ABSTRACT The hydraulic characteristics, and system response to demands and supplies, of natural gas pipelines are substantially different from the flow characteristics of electric transmission systems. Pipelines must incorporate consideration of packing and drafting phenomena into their analyses. This is especially true for gas consumed in conjunction with electrical generation requirements, which typically exhibit sudden and substantial demands. These demands can cause pressure problems in the gas pipeline.
The pipeline controller must take this demand nature into account when planning pipeline operations, and should perform careful hydraulic analysis to determine the adequacy of his or her system to meet demands, the impact these demands have on both short- and long-term operations, and the environmental and safety issues involved.
This paper discusses the flow characteristics of natural gas pipelines, the phenomenon of line pack and subsequent draft, and related operational issues. Both steady-state and unsteady-state (transient) flow characteristics are covered, and some typical techniques for dealing with power generation demands are discussed.
INTRODUCTION AND PURPOSE The natural gas industry has seen, in the past few years, substantial increases in the amount of natural gas being used as fuel for electric power generation. The nature of electrical demand and consumption yields three points that are key to understanding the operating problems caused by natural gas consumption:
electrical generation usage is characterized by sudden large changes in demand,
demand changes are usually requested with very short lead times, and
gas must be delivered at a reasonably high pressure.
SynerGEE GAS Is the gas delivery system youre looking at able to meet your power generation needs: a hydraulic engineers perspective AUTHOR: S. Alex Hollis, Jr., P.E., DNV GL
DATE: May 2014
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Both sides of the issue -- the electric generation industry and the natural gas transmission industry, have room for increased understanding of each others needs, as well as the phenomenon itself.
The purpose of this tutorial, is to address some of the hydraulic issues involved, from the perspective of natural gas hydraulic analysis. Attendees from the electrical power generation industry will, hopefully, gain insight into the unique operating problems faced by the gas transmission industry. Conversely, attendees from the natural gas transmission industry will, again hopefully, realize benefit from increased insight into steady-state and transient design and operations philosophies.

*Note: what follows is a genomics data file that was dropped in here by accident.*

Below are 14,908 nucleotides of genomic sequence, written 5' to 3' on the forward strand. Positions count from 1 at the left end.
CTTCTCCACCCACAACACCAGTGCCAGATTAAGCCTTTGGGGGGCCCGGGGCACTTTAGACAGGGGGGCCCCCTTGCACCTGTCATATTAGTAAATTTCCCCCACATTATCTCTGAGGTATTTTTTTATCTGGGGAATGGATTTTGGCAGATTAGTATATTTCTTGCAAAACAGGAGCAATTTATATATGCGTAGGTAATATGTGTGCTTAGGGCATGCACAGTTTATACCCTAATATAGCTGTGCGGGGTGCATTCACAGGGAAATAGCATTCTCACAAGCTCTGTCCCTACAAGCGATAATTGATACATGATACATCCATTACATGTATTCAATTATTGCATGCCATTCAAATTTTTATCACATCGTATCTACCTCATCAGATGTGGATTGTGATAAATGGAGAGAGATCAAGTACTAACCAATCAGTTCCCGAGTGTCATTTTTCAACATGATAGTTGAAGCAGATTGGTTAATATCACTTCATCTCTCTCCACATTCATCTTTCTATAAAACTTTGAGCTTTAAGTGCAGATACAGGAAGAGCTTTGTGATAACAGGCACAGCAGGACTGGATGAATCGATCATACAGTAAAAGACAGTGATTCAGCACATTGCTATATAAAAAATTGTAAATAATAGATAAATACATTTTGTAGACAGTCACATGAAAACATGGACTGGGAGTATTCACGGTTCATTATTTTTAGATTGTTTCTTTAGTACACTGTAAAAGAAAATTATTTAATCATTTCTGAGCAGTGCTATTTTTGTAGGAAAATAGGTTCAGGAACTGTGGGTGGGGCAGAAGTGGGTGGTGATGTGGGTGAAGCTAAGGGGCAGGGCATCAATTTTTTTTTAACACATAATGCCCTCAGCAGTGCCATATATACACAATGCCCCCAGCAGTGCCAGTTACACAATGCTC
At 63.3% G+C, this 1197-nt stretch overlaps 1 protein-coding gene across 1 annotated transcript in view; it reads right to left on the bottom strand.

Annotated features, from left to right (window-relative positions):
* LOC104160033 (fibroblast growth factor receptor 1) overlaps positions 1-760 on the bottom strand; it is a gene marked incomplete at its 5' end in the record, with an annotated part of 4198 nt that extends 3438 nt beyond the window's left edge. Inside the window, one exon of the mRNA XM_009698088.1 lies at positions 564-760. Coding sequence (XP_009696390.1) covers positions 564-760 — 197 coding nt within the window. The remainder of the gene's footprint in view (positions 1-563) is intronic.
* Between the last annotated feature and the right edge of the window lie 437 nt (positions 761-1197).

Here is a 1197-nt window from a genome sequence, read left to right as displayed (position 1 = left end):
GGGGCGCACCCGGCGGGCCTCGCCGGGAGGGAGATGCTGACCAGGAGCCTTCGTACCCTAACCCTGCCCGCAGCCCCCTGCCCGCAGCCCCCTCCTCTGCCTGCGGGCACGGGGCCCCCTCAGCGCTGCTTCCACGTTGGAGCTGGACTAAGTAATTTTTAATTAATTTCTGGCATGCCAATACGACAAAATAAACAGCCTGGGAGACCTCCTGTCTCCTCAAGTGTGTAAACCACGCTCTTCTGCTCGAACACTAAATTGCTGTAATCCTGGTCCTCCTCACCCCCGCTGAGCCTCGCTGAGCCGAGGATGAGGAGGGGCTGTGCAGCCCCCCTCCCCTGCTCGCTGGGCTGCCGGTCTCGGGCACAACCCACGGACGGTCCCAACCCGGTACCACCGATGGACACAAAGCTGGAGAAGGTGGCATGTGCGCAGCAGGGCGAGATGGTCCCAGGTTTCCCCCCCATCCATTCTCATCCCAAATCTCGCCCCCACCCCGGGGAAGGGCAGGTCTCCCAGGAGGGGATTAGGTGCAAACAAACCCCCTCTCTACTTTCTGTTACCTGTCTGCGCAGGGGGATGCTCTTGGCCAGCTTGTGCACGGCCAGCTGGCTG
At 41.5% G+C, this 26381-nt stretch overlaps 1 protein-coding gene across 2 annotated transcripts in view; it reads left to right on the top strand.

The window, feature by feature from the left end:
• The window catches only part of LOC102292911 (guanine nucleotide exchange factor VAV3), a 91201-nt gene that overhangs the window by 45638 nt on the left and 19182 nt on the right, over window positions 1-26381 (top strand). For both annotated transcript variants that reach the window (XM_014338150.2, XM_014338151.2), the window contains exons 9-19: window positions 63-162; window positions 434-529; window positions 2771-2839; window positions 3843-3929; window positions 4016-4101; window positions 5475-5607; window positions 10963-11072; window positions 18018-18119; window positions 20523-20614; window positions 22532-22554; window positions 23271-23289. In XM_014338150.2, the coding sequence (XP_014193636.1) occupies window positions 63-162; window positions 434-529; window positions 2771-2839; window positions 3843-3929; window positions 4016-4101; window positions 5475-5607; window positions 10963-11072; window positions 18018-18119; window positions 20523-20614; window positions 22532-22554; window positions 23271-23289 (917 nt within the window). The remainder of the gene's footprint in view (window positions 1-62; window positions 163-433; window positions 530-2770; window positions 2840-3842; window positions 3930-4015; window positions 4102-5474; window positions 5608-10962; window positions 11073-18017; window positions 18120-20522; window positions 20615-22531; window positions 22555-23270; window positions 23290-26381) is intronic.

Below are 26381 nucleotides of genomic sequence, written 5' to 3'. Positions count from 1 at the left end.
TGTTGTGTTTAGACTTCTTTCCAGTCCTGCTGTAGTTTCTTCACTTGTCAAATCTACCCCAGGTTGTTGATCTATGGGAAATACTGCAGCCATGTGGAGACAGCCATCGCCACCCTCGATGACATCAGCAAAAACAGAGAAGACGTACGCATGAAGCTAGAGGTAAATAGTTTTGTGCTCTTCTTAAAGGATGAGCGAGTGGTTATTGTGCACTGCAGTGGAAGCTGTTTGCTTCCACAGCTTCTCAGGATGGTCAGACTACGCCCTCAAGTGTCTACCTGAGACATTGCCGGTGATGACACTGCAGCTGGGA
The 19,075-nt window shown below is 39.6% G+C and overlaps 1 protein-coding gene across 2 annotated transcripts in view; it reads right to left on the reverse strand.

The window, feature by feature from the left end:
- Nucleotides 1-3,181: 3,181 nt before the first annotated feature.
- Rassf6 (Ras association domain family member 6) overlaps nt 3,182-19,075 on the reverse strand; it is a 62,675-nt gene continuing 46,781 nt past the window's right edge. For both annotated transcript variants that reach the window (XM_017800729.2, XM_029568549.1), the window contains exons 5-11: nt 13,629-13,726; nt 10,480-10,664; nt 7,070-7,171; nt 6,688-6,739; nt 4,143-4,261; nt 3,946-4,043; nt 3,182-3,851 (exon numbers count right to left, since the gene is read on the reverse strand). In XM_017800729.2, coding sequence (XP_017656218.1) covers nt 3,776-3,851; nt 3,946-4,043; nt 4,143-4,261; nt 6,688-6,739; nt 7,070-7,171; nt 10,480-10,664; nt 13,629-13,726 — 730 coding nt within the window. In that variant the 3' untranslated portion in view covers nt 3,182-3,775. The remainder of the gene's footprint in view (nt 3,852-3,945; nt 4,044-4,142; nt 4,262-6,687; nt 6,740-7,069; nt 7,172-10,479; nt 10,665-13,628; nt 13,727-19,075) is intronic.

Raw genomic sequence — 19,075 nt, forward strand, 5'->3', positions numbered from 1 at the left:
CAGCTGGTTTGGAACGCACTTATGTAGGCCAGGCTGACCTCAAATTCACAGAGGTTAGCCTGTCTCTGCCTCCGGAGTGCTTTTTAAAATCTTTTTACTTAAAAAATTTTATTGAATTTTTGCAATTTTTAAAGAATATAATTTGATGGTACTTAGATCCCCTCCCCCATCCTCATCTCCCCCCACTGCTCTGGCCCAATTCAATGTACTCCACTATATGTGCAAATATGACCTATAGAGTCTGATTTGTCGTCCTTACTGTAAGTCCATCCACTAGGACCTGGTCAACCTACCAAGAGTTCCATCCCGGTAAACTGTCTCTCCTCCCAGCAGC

We will begin with a review of the basic issue involved: steady-state flow. From there, we will deepen our discussion by introducing the idea of transient flow, and the packing and drafting that occurs in a gas pipeline system.
In steady flow conditions, a gas pipeline and an electrical transmission line behave similarly. At any given instant in time, the flow entering the system is equal to the flow leaving, and the amount of product in the line is a constant.
When a flow change is required, however, the response of the two systems differs markedly. Unlike gas pipelines, power transmission lines cannot store significant energy, and thus rapidly settle to a new state, in a few cycles if there is sufficient energy. Depending upon the physics of the system and imposed boundary conditions, however, gas pipelines can take anywhere from a few hours to a few days to settle to a new steady-state. During this settling period the flow rates, pressures, and gas inventory can, and almost certainly will, vary substantially at different points along the pipeline.
Mathematically, the equations describing steady-state and transient flow must be inherently different. First, however, we will limit our discussion to steady-state flow.
STEADY-STATE FLOW FORMULAE In the natural gas industry there are a number of equations used to describe pressure loss through a pipe. For reasons of practicality, history, experience, etc., different companies will utilize different flow equations. Some of the most common are the General Flow equation, the Panhandle A, the Panhandle B, and the Weymouth. Without exception, all of these formula have as their common ancestor the Darcy-Weisbach flow equation:
H = fLD